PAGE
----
First published, 3 November 2022 in the Daily Maverick
Children and adolescents are going to be paying the price for what we and our forebears did, and are now failing to do, in terms of climate breakdown. We require a fundamentally different social contract with young people.
In 1890 William James, the father of modern psychology, described the world of the baby as follows: “The baby, assailed by eyes, ears, nose, skin, and entrails at once, feels it all as one great blooming, buzzing confusion…”.
Thankfully, due to the miracle of the scientific method, we now know that while James was right about many things, on this he was profoundly wrong. Of course, he did not have many of the tools we have today that allow us to peer into the brains and lives of babies and their parents, and so perhaps we should cut him some slack. But he was also a man, and therefore very unlikely to have spent much time at all with actual babies.
According to psychologists Alison Gopnik, Andrew Meltzoff and Patricia Kuhl, many of the amazing advances in knowledge about the capacities of babies coincided (particularly in the United States) with more women entering academia. For those women, reading the “scientific knowledge” at the time was very much one of “that is absolutely not my experience of my baby, or my sister’s baby, or any baby”.
As a result of this revolution, we now know the most remarkable amount about what babies can do. We know for instance that they are able to mimic basic facial expressions within an hour or so of birth, and that they will turn preferentially to the sound of their mother’s voice — also within hours of being born. We also know that they recognise the smell of their mother and that when the mother is depressed, this recognition might be compromised. Even more remarkably, babies in their first year of life have basic mathematic skills.
In those early weeks and months of life the stimuli a baby is exposed to result in up to a million synaptic connections being formed in their brain every second. An almost incomprehensible number. This brain development continues later across life. Even though we now know a lot more about the remarkable abilities of babies, we still live in a country and a world where the awe-inspiring learning and changing world of the infant, the child and the adolescent happens out of sight. This is the point I want to make on National Children’s Day or World Children’s Day as it is known globally.
Celebrated in South Africa on the first Saturday in November (on 5 November in 2022), this day highlights ongoing efforts to promote children’s welfare and securing child rights. The choice of November is because it was in November 1959 that the United Nations General Assembly formally adopted the Declaration of the Rights of the Child, which led ultimately to the adoption of the Convention on the Rights of the Child in November 1989.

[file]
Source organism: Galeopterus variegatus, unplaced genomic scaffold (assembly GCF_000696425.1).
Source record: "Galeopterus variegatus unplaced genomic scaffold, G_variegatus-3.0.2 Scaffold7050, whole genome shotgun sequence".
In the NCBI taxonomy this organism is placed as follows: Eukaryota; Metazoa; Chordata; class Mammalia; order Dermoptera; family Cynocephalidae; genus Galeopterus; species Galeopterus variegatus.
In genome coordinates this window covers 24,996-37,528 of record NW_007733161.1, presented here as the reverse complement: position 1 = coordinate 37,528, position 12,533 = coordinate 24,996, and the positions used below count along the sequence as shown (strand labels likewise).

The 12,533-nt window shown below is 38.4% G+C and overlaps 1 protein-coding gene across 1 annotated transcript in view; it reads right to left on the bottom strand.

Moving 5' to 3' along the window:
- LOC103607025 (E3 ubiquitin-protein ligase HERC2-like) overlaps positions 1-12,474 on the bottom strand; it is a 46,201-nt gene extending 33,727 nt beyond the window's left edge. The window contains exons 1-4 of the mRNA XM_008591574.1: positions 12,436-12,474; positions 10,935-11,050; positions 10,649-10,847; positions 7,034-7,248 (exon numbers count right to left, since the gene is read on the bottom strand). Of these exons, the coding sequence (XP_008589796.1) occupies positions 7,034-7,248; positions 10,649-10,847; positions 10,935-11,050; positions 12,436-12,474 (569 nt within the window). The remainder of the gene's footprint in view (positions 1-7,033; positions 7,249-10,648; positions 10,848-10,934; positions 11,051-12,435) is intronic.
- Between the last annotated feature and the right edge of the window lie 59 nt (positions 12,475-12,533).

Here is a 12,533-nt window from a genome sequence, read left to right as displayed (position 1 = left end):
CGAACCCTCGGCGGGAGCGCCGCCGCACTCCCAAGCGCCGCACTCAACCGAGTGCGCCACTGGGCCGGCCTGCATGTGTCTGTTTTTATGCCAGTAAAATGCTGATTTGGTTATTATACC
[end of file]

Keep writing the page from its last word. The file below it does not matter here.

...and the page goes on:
Despite our well-intentioned focus on days such as National Children’s Day, and our oft-repeated claims about how “children are our future” and how we should care for and protect young people, so much of what they are doing, how they are doing it, what they are going through remains invisible to us as adults.
Parents and grandparents of course see it in their own children, but I am not sure if this becomes generalised to all children. And even when we see it, we see it as developmental, as a set of tasks that they have to move through before they become “fully adult”.
This is evident in the assumption of “adult agency” that we designate to adolescents when they turn 18. Then we “allow them” to vote and to drive. How often do we stop and ask where 18 comes from — why not 16? Who says a 14-year-old cannot vote? It is hard to imagine any 14-year-old being less qualified to vote than the millions of Americans voting for and believing the rampant lies of a cruel, obnoxious and morally degenerate misogynist such as Donald Trump.
But perhaps the best example of the invisibility of children and adolescents lies in our response (and I mean the global response and not just that of South Africa) to the Covid-19 pandemic. We locked down schools — in some countries for two years — and not a single government advisory board in the world had any youth representation (even token representation) as part of making that decision. Nobody asked young people about whether they thought schools should be closed. In the words of the psychiatrist Vikram Patel “what we have done is completely thrown our younger generation under the bus…”.
Young people, with next to no risk of the direct impact of the virus, will be paying the price for the secondary effects of the pandemic for the next generation. I like to think that had we asked them, they would have weighed the evidence and told us “we do not want to be a vector of infection for our parents and our gogos”. But we never asked them. They never had a choice. They paid a terrible price for our utter lack of engagement with them.
Children and adolescents are also going to be paying the price for what we, and our forebears did, and are now failing to do, in terms of climate breakdown. We require a fundamentally different social contract with young people.
They need to be genuine partners in all decisions, in partnership with adults, but not as junior partners. Our current way of doing politics and business ensures that children (including infants) and adolescents remain invisible.
We owe them something radically new.